Food Cans Often Still Contain BPA, Despite Health Risks: Report
Although most manufacturers have agreed to phase out use of the controversial chemical bisphenol-A (BPA), a new report suggests that two-thirds of aluminum food cans on store shelves still contain the potentially harmful chemical.
According to a “Buyer Beware” report issued by multiple non-profit groups, the majority of manufacturers still use BPA coatings in canned foods, despite a known risk that the chemical has hormone disrupting side effects.
While many companies have indicated that they removed BPA from their food cans, researchers indicate that most have not, including products made by America’s largest food companies. Testing revealed that 100% of Campbell’s Foods cans contained BPA, as well as 71% of Del Monte canned foods.
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Prior studies have highlighted several health risks with BPA, including evidence that the chemical may increase blood pressure and lead to childhood breathing problems following exposure during pregnancy.
The report was compiled jointly by the Breast Cancer Fund, Campaign for Healthier Solutions, Clean Production Action, Ecology Center, and the Mind the Store Campaign.
In addition to high rates of BPA in canned foods produced by Campbell’s and Del Monte, testing also revealed that 50% of General Mills cans contained BPA and 62% of private label or generic food cans also had it, including Albertson, Randall’s, Safeway, Dollar General, Dollar Tree, Family Dollar, Gordon Food Service, Kroger, Loblaw’s, Meijer, Publix, Target, Trader Joe’s, and Walmart.
A report published in 2014, called for the “safe levels” of BPA to be reevaluated, indicating that humans and rats respond differently to endocrine disrupting chemicals. Therefore safety conclusions drawn from animal studies, cannot be relied upon by the industry.
A total of 62% of Kroger products sampled contained the endocrine disrupting chemical, as well as 50% of Albertson’s, 100% of Target, and 88% of Walmart cans tested.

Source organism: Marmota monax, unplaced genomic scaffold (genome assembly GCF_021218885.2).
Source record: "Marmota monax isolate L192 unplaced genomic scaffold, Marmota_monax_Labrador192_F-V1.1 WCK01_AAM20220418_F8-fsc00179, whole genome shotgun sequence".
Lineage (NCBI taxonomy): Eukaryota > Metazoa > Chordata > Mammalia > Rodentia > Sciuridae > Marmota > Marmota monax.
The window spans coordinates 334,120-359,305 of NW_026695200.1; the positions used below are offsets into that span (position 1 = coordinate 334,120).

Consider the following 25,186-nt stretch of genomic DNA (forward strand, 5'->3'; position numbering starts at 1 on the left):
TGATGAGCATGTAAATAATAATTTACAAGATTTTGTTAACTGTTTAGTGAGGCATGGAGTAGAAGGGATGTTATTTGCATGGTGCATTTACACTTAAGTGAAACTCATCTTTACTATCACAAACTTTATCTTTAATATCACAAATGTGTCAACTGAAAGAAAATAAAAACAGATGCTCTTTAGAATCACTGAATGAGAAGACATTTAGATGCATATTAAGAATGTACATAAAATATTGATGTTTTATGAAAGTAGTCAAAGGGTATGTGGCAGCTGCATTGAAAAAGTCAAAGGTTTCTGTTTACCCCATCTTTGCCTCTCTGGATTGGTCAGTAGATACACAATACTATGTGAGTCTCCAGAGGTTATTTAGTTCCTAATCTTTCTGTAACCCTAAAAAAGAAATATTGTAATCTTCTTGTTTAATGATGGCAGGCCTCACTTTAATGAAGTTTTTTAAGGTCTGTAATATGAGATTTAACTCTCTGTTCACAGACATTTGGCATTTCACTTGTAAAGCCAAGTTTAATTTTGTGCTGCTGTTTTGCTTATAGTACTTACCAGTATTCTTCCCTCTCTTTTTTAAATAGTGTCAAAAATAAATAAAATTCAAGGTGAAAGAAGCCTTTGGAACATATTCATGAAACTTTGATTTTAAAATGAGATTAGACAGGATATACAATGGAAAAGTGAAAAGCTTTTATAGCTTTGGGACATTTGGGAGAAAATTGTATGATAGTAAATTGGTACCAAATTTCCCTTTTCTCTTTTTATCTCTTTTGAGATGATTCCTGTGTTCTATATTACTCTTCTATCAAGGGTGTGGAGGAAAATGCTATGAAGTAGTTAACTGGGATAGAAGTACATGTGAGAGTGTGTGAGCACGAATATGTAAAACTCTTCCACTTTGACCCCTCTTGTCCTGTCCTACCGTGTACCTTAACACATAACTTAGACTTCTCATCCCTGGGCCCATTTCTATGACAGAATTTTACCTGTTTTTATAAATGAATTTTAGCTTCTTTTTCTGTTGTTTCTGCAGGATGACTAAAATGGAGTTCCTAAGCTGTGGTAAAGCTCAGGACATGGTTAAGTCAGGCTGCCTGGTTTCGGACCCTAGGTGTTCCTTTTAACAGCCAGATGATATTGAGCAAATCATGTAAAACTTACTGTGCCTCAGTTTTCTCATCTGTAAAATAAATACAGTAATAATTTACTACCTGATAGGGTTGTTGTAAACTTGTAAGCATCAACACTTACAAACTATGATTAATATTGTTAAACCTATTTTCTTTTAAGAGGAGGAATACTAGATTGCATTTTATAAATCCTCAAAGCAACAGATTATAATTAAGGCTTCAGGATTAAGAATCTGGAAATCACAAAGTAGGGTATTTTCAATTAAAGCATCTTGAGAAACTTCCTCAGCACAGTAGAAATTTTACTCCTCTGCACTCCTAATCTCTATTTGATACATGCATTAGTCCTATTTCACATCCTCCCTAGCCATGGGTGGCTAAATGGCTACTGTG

The report indicated that discount retailers are “among the laggards in transitioning away from BPA.” Among cans tested at Dollar General, 83% contained BPA. This is a significant problem, report authors note, since discount retailers are often the major source of food among low income communities.
Overall, researchers indicate that broth and gravy cans were the most likely to contain the chemical, and canned corn and peas were the least likely.
Amy’s Kitchen, Annie’s Homegrown, Hain, Celestial Group, and ConAgra were among the companies whose canned food did not contain BPA. Eden Foods reported eliminating the use of BPA in 95% of its canned foods.
Disturbingly, even among cans where BPA was removed, food companies still have little information about what they are using instead. Many companies replace BPA with other similar endocrine disrupting chemicals, such as BPS and BPF.
Research published last year concluded “BPA free” alternative chemicals like BPS, may be just as harmful to human development. Even at low doses, BPS caused changes to neurodevelopment. Scientists have yet to find a reliable alternative that can effectively serve the same purpose as BPA, keeping the can from corroding and affecting the food.
Only some brands disclosed which BPA-replacements they are now using and no national brands or retailers disclose what BPA alternatives they use on the label.
Campbell’s announced Monday a plan to transition to cans without BPA by mid-2017, fulfilling a promise first made in 2012. Del Monte also announced this week a plan to phase out BPA this year. Albertson’s said they are transitioning from BPA in “as many products as possible.”
Whole Foods made the strongest commitment among the companies to eliminate BPA, saying “buyers are not currently accepting any new canned items with BPA in the lining material.”
The endocrine disrupting side effects of BPA are widespread. In addition to being linked to interfering with the proper formation of the human brain it has been linked to a potential cause of cancer. A study published in 2014, found BPA may increase a woman’s risk of developing breast cancer.
Among 192 cans tested researchers found various liners, including acrylic resins including oleoresin, polyester resins, and polyvinyl chloride (PVC) copolymers. Every type of food category had at least some cans coated with BPA.
The FDA maintains BPA is safe for adults, despite imposing a ban on the use of BPA in children’s bottles and sippy cups in 2012.
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